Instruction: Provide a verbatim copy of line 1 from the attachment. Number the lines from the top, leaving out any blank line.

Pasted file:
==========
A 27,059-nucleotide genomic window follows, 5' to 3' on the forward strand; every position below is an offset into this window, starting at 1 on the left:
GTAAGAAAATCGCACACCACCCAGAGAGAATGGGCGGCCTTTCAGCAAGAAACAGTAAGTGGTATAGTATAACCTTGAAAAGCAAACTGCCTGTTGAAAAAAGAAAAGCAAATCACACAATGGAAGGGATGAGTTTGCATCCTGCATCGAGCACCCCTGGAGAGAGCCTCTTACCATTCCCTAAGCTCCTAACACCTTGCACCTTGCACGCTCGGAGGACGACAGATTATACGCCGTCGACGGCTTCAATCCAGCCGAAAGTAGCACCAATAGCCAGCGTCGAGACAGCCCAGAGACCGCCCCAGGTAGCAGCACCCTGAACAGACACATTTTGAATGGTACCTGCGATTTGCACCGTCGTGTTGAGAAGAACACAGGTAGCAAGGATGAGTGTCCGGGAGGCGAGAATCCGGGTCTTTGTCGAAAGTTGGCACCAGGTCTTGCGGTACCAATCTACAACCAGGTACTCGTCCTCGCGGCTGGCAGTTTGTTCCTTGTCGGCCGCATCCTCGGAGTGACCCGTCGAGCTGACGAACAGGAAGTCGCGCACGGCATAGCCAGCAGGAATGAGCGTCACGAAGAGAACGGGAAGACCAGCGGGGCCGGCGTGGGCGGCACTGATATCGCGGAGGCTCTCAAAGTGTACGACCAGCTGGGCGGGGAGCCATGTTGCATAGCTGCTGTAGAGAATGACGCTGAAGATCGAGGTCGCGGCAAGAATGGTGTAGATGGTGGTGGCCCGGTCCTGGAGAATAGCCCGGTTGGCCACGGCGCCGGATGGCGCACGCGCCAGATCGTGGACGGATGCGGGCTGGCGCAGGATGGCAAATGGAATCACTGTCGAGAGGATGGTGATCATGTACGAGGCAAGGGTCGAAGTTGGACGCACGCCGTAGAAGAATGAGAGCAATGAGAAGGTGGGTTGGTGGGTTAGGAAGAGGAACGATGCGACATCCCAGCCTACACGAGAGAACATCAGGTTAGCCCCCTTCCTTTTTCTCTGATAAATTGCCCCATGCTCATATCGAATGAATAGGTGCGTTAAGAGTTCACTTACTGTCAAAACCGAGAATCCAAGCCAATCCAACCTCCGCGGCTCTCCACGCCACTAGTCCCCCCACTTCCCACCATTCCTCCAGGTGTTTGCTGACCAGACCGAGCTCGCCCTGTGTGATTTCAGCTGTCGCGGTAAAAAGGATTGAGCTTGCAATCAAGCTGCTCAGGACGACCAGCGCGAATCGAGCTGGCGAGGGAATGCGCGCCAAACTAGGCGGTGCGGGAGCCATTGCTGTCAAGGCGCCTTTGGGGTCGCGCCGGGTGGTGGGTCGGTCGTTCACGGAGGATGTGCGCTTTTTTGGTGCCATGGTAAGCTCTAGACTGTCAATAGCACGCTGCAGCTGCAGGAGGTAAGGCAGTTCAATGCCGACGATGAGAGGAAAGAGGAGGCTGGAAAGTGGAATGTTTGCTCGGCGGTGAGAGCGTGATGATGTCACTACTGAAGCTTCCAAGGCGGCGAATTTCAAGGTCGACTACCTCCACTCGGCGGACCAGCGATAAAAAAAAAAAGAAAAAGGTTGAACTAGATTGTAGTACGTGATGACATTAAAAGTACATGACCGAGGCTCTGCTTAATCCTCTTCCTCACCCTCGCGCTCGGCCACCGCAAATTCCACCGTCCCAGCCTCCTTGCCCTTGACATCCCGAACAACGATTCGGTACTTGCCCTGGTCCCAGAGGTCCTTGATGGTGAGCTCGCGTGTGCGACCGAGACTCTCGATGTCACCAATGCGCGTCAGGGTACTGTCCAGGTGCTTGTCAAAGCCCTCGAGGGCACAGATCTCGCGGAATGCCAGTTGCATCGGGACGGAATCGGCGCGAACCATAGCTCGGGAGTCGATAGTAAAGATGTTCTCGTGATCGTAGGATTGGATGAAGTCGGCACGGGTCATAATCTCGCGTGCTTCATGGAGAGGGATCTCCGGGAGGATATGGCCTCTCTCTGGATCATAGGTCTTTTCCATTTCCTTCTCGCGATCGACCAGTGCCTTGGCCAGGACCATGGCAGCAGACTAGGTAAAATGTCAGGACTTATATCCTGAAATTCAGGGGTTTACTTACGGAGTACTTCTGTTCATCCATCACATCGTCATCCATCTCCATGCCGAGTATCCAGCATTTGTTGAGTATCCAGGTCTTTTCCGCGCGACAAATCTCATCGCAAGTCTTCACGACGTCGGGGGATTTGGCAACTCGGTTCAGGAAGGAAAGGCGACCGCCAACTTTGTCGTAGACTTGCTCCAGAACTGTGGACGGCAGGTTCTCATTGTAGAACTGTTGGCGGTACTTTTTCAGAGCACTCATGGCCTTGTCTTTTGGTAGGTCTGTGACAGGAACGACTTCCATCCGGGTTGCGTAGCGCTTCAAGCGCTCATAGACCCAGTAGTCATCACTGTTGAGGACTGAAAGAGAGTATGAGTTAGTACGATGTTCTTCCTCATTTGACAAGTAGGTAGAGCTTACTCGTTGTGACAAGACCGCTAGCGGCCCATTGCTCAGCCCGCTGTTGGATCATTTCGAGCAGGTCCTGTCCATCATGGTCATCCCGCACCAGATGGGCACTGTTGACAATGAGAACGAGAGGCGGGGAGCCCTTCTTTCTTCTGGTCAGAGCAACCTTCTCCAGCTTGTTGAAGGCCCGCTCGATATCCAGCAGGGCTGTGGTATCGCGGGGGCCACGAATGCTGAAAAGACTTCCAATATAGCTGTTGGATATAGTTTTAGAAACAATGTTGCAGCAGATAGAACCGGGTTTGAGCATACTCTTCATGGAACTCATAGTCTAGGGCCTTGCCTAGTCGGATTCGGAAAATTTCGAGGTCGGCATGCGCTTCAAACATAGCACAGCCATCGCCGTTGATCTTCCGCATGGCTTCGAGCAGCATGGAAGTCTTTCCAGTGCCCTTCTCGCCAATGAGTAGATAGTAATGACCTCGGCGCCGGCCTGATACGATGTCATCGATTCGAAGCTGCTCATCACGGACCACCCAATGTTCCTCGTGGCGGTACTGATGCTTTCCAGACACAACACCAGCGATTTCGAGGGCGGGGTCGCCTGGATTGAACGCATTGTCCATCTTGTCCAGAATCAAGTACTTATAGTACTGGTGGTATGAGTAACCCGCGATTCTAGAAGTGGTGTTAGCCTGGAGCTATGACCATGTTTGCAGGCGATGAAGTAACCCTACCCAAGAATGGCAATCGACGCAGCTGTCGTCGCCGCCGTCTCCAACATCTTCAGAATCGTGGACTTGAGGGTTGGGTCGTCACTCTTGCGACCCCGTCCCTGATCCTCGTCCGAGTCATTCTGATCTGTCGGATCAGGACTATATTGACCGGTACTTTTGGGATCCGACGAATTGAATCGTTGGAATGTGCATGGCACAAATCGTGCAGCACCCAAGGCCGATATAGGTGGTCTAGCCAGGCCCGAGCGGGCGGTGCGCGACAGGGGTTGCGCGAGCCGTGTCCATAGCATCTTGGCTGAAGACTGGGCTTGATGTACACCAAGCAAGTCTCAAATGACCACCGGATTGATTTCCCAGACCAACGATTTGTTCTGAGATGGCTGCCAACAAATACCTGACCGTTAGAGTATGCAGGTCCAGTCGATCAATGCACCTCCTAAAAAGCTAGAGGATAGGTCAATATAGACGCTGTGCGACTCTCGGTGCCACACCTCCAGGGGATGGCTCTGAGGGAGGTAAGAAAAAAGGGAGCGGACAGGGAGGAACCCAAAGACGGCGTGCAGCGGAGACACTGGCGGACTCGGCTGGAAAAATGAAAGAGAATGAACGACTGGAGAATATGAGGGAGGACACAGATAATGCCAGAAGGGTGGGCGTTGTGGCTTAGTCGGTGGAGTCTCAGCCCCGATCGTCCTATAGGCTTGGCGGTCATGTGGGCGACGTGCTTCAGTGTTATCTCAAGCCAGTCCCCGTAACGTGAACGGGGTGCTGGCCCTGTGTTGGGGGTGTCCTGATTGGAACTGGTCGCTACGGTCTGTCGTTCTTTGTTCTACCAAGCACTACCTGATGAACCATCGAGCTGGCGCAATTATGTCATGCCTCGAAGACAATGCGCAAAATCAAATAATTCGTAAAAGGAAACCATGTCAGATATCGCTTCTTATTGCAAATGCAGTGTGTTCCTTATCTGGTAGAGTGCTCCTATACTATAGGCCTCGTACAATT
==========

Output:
A 27,059-nucleotide genomic window follows, 5' to 3' on the forward strand; every position below is an offset into this window, starting at 1 on the left: